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Spouses have strong influence on risk for alcohol abuse

By Thomson Reuters Foundation - Feb 17,2018 - Last updated at Feb 17,2018

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Spouses with uncontrolled drinking problems have a “large and rapid” influence on the likelihood their partner will also be diagnosed with an alcohol use disorder, according to a long-term study of married couples in Sweden. 

After a husband was first diagnosed with alcohol use disorder (AUD), his wife’s risk of a similar diagnosis immediately rose 14-fold compared to women whose husbands did not have that diagnosis, researchers found. But then her risk fell during the next couple of years to about four-fold. Similarly, husbands’ risk shot up nine-fold after a wife’s diagnosis, then declined to about three-fold. 

It is long been known that spouses tend to resemble each other in alcohol consumption and abuse, the study team writes in JAMA Psychiatry, but it has not been clear whether that is because people with similar habits seek each other out, or because partners exert a strong influence on one another. 

When the researchers looked at whether people had alcohol use disorders before their first marriage, and what happened in second and third marriages, they found that one spouse experiencing the disorder strongly influences the other’s current risk. 

“Marriage partners can have a very substantial and causal effect on each other’s risk for AUD. In treating one married individual, you need to take their spouse into account,” lead author Kenneth S. Kendler, a professor of psychiatry and human and molecular genetics at Virginia Commonwealth University, in Richmond, told Reuters Health by e-mail. 

About 15 million adults in the United States age 18 or older have alcohol use disorder, according to the National Institute on Alcohol Abuse and Alcoholism (NIAAA). An estimated 88,000 people with AUD die from alcohol-related causes annually, including liver damage, certain cancers and car crashes. 

For the new analysis, which is the largest and first to look at risk over time and across multiple marriages, Kendler and his colleagues examined data collected from Swedish medical, criminal and pharmacy registries of residents born between 1960 and 1990. They identified 8,562 couples in first marriages with no history of alcohol use disorder in either partner prior to marriage, and one spouse developing the disorder during the marriage.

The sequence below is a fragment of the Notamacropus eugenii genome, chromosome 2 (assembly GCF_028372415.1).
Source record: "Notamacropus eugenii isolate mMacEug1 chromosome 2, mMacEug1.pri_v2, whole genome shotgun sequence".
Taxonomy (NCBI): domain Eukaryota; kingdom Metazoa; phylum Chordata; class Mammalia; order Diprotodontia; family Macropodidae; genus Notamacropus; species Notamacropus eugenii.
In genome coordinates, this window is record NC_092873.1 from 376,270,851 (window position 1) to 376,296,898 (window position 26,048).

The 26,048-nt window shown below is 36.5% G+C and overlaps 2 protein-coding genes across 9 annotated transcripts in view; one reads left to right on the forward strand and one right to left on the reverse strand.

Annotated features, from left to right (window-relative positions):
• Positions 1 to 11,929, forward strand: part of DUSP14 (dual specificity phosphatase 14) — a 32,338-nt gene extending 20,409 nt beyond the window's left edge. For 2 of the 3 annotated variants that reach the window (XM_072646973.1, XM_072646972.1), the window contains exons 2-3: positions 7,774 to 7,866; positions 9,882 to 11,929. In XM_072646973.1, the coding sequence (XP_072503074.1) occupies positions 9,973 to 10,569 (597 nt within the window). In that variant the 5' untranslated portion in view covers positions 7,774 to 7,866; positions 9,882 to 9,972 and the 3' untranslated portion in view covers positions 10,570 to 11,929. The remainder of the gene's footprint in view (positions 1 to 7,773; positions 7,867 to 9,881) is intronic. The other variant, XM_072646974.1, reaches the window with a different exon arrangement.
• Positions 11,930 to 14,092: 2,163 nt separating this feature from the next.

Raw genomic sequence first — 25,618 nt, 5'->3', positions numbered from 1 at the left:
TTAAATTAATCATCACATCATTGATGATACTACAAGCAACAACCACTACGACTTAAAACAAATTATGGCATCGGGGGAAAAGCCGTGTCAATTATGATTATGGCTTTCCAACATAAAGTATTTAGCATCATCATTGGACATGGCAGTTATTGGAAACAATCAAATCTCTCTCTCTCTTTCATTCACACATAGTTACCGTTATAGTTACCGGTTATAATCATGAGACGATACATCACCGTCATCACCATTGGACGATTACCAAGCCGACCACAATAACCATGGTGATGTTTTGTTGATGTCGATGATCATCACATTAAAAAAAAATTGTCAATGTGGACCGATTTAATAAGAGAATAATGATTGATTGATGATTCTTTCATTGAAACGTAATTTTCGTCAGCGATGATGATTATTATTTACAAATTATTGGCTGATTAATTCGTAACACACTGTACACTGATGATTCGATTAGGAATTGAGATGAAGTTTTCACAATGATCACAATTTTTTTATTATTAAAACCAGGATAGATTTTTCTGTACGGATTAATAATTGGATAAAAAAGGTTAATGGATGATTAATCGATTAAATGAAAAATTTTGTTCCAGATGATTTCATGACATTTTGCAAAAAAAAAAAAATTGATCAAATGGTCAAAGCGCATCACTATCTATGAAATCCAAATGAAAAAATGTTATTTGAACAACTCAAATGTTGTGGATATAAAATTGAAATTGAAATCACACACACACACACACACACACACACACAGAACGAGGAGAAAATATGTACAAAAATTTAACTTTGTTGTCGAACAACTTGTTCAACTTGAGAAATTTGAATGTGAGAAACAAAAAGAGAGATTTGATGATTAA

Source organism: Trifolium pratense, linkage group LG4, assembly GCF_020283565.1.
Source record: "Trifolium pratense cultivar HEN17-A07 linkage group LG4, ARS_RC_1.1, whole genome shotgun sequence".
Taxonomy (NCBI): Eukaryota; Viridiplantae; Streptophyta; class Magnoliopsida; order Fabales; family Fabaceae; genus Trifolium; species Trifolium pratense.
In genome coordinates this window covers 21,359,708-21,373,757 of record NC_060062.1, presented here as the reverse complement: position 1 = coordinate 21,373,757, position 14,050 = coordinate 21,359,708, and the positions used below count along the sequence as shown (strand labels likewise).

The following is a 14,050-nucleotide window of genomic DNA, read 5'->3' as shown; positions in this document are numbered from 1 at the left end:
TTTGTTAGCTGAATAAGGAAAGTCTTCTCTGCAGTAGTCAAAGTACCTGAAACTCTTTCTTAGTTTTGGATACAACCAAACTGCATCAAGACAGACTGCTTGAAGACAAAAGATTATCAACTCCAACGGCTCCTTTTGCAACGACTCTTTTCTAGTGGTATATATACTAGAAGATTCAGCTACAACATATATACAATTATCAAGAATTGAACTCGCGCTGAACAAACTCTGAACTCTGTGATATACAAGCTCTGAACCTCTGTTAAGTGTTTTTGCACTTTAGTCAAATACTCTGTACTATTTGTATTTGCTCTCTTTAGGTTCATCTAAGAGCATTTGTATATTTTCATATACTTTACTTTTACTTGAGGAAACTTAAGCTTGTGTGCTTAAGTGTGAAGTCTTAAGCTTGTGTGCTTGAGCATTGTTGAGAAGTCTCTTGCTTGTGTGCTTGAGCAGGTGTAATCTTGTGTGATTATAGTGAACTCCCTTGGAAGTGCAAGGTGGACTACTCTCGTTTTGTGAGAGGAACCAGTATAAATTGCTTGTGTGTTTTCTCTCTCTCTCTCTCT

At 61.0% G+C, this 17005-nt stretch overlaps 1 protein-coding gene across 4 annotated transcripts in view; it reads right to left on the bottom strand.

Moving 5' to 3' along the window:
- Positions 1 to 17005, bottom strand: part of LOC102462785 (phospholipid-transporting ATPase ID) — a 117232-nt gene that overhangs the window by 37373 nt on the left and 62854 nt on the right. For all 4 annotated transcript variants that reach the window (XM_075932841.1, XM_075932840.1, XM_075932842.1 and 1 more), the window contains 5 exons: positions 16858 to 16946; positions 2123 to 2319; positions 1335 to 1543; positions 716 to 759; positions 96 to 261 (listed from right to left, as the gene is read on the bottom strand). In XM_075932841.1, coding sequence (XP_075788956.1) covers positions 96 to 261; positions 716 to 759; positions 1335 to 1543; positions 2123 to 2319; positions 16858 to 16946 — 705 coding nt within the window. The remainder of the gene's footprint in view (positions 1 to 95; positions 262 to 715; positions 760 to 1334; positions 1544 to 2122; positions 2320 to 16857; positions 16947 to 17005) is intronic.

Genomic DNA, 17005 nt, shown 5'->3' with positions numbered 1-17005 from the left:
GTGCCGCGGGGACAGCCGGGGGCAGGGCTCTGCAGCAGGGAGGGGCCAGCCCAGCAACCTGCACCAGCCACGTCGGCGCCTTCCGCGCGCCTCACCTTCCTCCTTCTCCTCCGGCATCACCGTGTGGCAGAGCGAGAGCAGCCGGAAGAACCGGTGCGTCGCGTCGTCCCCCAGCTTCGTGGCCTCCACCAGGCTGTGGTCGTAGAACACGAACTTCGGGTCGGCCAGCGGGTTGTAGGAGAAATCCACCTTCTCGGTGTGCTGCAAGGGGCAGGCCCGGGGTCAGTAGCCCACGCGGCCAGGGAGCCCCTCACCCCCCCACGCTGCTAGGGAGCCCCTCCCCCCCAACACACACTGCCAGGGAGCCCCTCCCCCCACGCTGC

The research team also studied 4,891 individuals with multiple marriages, whose first spouse had no alcohol use disorder and second spouse did, or the reverse. When individuals transitioned from a first marriage to a spouse with an alcohol use disorder to a second marriage to a partner without the disorder, their risk for developing the disorder themselves was halved. 

However, after a first marriage to a spouse without an alcohol use disorder, individuals who married a partner with the disorder raised their own risk seven- to nine-fold. A similar, but weaker risk increase was seen in third marriages with these combinations. 

“The finding that marriage to a non-AUD spouse can be somewhat protective for individuals who subsequently marry spouses with AUD in one spouse and the risk of developing AUD in the other spouse is novel,” Dr Marcia Scott, a project officer in the NIAAA division of epidemiology and prevention research, told Reuters Health by e-mail. 

Scott, who was not involved in the research, also said part of what makes this study unique is the focus on the temporal relationship between the development of AUD in one spouse and the risk of developing AUD in the other spouse. 

Among the study’s limitations is that it is based on registry data and likely reflects a higher proportion of individuals more severely affected by medical and legal problems than other prior studies, the authors note. 

Past research among twins and children of alcoholics has shown that genetic factors do influence alcoholism, they add. The current study indicates, though, that alcohol use disorders shared by married couples are not just a result of people seeking out mates who are similar to them in this regard, the authors write. 

“Additional research can help to illuminate the interplay of social and genetic factors on risk and protective mechanisms of marital status on development of AUD across the lifespan, and the impact of these factors on couples’ children as well,” Scott said.

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